What behaviors do you think...

Discussion in 'General Parenting' started by whatamess, Dec 18, 2010.

  1. whatamess

    whatamess New Member

    What behaviors do you think are worthy of sending a six year old to a different school and into a self-contained classroom for emotionally/behaviorally disturbed children?
  2. smallworld

    smallworld Moderator

    That's a really broad question. Can you give us a little more info on what's going on?
  3. whatamess

    whatamess New Member

    I don't want to give too many details yet. I just wonder what behaviors others might think justify a complete separation from typical peers at age six.
  4. smallworld

    smallworld Moderator

    This is just off the top of my head, but aggression of the child, extreme social withdrawal of the child, inability of the child to sit still and attend to schoolwork, inability of school staff to keep the child safe from harm, inability of school staff to provide certain services such as counseling or social skills groups.
  5. SomewhereOutThere

    SomewhereOutThere Well-Known Member

    I don't think we can tell you without more details. We need to know the context. Most kids can be taught in their home schools. Some have to go to special education classes or some, if they are harmful to others, behavioral disordered classes. If the kid sets the school on fire, I'd say he probably needs a psychiatric hospital, not a different setting.
    This is hard without knowing more.
  6. toughlovin

    toughlovin Guest

    It is hard without knowing more... I would say if other kids are not safe and the child is really aggressive... I don't mean somewhat aggressive because plenty of kids show aggression at that age, but if he is really beating up other kids or being physically aggressive to the teacher. I would say a kid who is totally withdrawn from other kids, again not a kid who is just shy but a kid who does not interact at all with other kids, or a kid who interacts totally inappropriately for the age. That however can be somewhat subjective. If you give us more details I am sure we can give you some opinions. :)
  7. SRL

    SRL Active Member

    I think any of these in extreme forms--plus acting out sexually. Especially if the child isn't responsive to a reasonable amount of services in the regular classroom setting.
  8. whatamess

    whatamess New Member

    Last edited: Dec 20, 2010
  9. smallworld

    smallworld Moderator

    A placement is based on needs, not on disability coding. However, do you believe that your son has an autism spectrum disorder? Has he been assessed privately for Autism Spectrum Disorders (ASD)? If that were his diagnosis, the school district might not be talking about a placement for emotionally/behaviorally disturbed children.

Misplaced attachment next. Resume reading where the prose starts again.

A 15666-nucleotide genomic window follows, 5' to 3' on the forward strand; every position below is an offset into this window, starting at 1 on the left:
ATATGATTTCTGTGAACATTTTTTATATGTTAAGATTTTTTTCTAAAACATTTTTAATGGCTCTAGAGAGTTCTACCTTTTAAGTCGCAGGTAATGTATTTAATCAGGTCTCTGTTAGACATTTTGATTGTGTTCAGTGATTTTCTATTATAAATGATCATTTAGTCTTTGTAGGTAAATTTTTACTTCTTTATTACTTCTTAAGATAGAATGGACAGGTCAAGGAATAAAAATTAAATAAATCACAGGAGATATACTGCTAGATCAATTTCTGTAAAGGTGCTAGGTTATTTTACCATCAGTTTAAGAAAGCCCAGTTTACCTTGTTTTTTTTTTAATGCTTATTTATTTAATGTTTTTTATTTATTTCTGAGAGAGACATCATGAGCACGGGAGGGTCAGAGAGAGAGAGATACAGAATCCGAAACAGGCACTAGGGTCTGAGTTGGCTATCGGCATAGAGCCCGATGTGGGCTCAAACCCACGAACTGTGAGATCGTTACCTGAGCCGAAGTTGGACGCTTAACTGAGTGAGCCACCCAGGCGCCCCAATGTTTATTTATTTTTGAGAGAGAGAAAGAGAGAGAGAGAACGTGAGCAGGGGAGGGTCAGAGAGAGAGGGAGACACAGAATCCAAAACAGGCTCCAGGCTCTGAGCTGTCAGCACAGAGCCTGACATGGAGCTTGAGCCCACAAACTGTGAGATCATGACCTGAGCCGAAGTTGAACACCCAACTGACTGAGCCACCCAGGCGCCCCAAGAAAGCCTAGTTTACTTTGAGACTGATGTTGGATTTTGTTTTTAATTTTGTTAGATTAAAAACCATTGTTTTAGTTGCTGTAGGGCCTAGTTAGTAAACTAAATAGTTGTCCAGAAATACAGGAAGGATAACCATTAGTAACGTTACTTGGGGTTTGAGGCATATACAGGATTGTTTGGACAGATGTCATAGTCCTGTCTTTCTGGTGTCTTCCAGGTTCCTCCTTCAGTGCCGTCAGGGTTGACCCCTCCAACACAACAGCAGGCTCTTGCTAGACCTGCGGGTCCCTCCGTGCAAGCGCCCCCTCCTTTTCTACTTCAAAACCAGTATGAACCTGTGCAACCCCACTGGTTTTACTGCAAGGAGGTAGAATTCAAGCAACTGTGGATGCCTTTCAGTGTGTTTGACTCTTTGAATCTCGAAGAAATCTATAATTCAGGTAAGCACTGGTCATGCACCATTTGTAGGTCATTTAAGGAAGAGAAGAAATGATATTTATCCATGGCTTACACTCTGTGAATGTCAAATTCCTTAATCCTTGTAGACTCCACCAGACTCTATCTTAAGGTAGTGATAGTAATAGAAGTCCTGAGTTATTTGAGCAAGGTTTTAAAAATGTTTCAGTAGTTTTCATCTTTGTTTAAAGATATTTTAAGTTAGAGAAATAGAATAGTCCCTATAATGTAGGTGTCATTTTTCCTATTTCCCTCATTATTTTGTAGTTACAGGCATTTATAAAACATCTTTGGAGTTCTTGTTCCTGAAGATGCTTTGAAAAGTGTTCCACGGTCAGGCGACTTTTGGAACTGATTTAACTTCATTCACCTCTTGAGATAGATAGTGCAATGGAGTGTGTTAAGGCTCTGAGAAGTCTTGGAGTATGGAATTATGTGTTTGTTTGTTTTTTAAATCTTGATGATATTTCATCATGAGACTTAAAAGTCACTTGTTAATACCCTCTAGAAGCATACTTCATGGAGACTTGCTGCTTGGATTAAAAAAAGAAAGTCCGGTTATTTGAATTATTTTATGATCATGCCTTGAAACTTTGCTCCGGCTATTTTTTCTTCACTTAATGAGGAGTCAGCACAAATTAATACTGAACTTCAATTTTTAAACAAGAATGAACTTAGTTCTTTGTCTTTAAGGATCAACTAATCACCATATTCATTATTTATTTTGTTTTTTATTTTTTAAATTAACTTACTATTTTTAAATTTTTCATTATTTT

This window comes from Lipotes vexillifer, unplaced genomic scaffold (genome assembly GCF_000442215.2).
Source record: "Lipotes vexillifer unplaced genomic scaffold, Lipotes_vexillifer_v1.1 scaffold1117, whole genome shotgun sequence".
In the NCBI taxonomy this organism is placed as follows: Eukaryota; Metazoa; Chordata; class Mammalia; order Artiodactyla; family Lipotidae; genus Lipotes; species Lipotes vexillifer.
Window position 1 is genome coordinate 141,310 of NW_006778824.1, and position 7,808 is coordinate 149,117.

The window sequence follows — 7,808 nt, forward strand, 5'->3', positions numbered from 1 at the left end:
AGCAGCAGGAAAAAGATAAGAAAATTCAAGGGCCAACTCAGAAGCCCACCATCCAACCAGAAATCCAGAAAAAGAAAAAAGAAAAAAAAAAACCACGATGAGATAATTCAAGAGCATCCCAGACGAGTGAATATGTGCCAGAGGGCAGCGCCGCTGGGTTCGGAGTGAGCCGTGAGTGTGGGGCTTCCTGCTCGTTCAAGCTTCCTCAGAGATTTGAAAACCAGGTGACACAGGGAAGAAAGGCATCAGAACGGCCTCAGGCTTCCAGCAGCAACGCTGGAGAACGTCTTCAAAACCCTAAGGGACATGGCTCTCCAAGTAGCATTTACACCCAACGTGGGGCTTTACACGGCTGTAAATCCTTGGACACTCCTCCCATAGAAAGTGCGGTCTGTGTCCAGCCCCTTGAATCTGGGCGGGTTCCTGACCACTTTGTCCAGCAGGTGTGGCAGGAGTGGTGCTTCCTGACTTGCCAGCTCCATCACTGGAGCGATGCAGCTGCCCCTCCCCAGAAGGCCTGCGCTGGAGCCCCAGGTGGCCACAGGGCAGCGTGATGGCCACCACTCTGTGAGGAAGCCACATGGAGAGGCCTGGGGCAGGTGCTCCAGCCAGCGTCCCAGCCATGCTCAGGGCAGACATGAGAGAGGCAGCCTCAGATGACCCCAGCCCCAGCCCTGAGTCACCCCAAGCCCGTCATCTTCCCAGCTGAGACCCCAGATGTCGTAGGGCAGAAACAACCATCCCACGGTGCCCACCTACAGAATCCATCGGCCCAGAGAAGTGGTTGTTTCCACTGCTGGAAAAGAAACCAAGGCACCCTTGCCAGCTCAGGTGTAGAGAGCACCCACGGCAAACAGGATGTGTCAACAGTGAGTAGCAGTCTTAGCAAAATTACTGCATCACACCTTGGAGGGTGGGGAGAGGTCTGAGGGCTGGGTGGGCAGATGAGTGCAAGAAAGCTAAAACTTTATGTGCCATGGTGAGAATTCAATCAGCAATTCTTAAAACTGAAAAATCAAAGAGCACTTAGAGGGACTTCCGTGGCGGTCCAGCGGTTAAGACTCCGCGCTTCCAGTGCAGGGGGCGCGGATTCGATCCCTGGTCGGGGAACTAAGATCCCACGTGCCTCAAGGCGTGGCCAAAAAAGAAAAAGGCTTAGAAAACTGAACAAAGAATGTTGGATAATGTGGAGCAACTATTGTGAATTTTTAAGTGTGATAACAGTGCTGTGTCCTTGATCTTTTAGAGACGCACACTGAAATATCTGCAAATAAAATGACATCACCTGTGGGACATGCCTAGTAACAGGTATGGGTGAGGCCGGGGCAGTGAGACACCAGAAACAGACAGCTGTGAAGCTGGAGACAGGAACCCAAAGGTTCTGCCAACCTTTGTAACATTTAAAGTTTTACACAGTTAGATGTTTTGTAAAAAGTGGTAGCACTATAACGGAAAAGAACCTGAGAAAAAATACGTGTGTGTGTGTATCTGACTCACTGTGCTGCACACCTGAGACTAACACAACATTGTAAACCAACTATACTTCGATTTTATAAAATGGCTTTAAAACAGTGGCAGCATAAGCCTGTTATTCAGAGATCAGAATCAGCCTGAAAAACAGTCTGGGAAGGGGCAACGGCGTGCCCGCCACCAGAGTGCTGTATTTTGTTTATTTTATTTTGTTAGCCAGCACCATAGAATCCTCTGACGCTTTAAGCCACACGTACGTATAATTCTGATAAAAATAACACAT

Forget the other kids in your child's classroom for a moment. Do you feel your child is having his educational needs met in this classroom setting? In other words, is he getting an appropriate education in the current setting?

    In your shoes, I'd recommend locating an educational advocate in your community. To find one, you can check these websites:
  10. SomewhereOutThere

    SomewhereOutThere Well-Known Member

    Actually, he sounds like he has some spectrum issues himself. If it walks like a duck, it's a duck! Has he ever been assessed by a private neuropsychologist? If not, I'd set up an assessment ASAP. An ED/BD label is not appropriate for a child who may be on the spectrum. Also, the spectrum does run in families, but can appear very different from one child to the next, even in the same family. He can get help in his home school, but in my opinion he has not been assessed well enough for the school to know what to do. A lot of spectrum kids get violent when they freak out and have to transition or go into a situation they can't handle (like maybe 22 kids). My daughter is in a class with a very high functioning Autism Spectrum Disorders (ASD) child who is brilliant, but he probably needed a smaller classroom. He hit his teacher when he got frustrated (normally he is a very sweet boy) and now he has been sent to a school for ED/BD. It's too bad because the boy has a lot of potential and will not do well with kids who act out. He will fight back. And he spits too!

    I'd look into another evaluation. NeuroPsychs can be found in university and children's hospitals and they do extensive testing. A regular therapist, even a psychiatrist could easily miss Autism Spectrum Disorders (ASD) and give it a title with a lot of labels that, when put together, actually mean Autism Spectrum Disorders (ASD).

    Good luck, whatever you decide to do :)
  11. whatamess

    whatamess New Member

    -Ok, so he has sensory issues- mostly hypersensitive to textures, foods. At school he is seeking out deep pressure.
    -He uses repetiitive phrases and makes noises. I think this is learned from difficult child, but it is really evident at school. He will often stop if reminded/rewarded to stop. He is very verbal though. Only a very borderline expressive delay that he got services for at age two and resolved.
    -He CAN BE very resistant to doing fine motor work (writing, drawing, cutting), but is ok with it at other times.
    -He is anxious in large groups if he is asked to perform.